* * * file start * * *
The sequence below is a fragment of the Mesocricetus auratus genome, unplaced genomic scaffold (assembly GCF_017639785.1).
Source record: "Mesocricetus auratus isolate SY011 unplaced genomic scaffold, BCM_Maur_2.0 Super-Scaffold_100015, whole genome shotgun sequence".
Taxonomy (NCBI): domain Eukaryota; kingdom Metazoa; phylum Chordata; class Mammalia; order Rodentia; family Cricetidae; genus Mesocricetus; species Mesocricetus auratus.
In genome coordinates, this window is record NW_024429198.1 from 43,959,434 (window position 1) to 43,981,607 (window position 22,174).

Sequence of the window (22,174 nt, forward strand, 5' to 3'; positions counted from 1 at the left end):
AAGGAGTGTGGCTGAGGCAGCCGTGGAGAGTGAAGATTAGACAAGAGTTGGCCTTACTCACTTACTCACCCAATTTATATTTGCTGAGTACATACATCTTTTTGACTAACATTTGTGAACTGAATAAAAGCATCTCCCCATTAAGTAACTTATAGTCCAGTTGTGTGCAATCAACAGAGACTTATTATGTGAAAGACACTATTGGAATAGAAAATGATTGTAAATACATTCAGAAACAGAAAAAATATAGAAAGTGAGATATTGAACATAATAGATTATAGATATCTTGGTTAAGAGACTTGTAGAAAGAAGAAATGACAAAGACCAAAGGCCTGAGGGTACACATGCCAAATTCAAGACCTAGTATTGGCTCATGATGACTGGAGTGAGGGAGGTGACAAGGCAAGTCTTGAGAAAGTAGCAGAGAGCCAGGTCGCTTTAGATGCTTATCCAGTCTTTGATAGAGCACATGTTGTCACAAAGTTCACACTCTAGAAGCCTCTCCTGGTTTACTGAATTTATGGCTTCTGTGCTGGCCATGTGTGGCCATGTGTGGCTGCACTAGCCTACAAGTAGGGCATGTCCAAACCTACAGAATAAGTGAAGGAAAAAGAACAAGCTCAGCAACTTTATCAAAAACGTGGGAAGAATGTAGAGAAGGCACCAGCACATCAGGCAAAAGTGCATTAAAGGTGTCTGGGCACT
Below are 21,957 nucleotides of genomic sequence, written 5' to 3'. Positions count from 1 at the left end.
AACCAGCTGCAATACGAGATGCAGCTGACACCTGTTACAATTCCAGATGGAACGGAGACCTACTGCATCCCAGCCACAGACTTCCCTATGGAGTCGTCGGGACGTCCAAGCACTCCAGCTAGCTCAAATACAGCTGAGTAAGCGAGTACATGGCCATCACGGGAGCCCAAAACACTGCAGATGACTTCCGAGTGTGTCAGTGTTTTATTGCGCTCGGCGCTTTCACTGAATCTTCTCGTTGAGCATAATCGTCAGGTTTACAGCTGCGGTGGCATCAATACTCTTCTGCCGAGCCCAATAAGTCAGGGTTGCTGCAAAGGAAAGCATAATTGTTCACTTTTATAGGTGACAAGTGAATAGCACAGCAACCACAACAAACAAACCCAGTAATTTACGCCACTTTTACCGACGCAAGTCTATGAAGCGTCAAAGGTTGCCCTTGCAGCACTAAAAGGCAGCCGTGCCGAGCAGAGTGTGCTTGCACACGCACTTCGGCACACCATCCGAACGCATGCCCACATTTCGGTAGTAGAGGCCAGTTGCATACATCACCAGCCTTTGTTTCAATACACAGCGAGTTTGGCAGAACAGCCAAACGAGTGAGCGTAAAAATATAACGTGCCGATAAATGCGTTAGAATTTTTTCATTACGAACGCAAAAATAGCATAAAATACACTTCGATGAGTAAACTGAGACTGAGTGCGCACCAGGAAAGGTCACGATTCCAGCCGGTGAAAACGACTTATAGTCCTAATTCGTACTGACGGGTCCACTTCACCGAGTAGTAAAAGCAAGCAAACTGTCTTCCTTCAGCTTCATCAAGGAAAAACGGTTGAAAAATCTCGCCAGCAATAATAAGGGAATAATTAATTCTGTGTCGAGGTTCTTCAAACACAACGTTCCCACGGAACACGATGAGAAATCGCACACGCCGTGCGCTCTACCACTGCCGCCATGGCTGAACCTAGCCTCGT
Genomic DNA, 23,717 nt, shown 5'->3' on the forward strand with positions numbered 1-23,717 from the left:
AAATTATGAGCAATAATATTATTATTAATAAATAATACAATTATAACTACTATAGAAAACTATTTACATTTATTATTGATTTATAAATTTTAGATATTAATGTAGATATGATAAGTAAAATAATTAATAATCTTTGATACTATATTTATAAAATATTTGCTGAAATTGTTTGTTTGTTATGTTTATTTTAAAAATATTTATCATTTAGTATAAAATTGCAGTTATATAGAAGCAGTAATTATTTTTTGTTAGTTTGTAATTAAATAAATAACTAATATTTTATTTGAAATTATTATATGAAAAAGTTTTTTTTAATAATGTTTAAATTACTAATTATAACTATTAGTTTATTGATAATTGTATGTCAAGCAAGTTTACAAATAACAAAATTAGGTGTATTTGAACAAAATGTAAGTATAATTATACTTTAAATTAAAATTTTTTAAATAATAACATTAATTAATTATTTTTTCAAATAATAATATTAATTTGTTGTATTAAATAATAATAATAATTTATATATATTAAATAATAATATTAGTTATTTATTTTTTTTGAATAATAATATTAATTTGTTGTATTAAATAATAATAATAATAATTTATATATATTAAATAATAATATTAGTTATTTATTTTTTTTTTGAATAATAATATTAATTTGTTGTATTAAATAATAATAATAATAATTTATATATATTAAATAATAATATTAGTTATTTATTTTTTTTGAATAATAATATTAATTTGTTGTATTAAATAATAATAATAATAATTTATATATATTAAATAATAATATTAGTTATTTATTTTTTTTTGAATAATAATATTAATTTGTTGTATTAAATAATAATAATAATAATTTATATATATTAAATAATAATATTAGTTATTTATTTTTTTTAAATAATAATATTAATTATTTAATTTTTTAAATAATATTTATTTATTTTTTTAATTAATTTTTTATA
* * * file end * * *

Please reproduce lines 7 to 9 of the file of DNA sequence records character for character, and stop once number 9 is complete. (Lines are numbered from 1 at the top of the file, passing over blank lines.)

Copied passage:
Below are 21,957 nucleotides of genomic sequence, written 5' to 3'. Positions count from 1 at the left end.
AACCAGCTGCAATACGAGATGCAGCTGACACCTGTTACAATTCCAGATGGAACGGAGACCTACTGCATCCCAGCCACAGACTTCCCTATGGAGTCGTCGGGACGTCCAAGCACTCCAGCTAGCTCAAATACAGCTGAGTAAGCGAGTACATGGCCATCACGGGAGCCCAAAACACTGCAGATGACTTCCGAGTGTGTCAGTGTTTTATTGCGCTCGGCGCTTTCACTGAATCTTCTCGTTGAGCATAATCGTCAGGTTTACAGCTGCGGTGGCATCAATACTCTTCTGCCGAGCCCAATAAGTCAGGGTTGCTGCAAAGGAAAGCATAATTGTTCACTTTTATAGGTGACAAGTGAATAGCACAGCAACCACAACAAACAAACCCAGTAATTTACGCCACTTTTACCGACGCAAGTCTATGAAGCGTCAAAGGTTGCCCTTGCAGCACTAAAAGGCAGCCGTGCCGAGCAGAGTGTGCTTGCACACGCACTTCGGCACACCATCCGAACGCATGCCCACATTTCGGTAGTAGAGGCCAGTTGCATACATCACCAGCCTTTGTTTCAATACACAGCGAGTTTGGCAGAACAGCCAAACGAGTGAGCGTAAAAATATAACGTGCCGATAAATGCGTTAGAATTTTTTCATTACGAACGCAAAAATAGCATAAAATACACTTCGATGAGTAAACTGAGACTGAGTGCGCACCAGGAAAGGTCACGATTCCAGCCGGTGAAAACGACTTATAGTCCTAATTCGTACTGACGGGTCCACTTCACCGAGTAGTAAAAGCAAGCAAACTGTCTTCCTTCAGCTTCATCAAGGAAAAACGGTTGAAAAATCTCGCCAGCAATAATAAGGGAATAATTAATTCTGTGTCGAGGTTCTTCAAACACAACGTTCCCACGGAACACGATGAGAAATCGCACACGCCGTGCGCTCTACCACTGCCGCCATGGCTGAACCTAGCCTCGT
Genomic DNA, 23,717 nt, shown 5'->3' on the forward strand with positions numbered 1-23,717 from the left: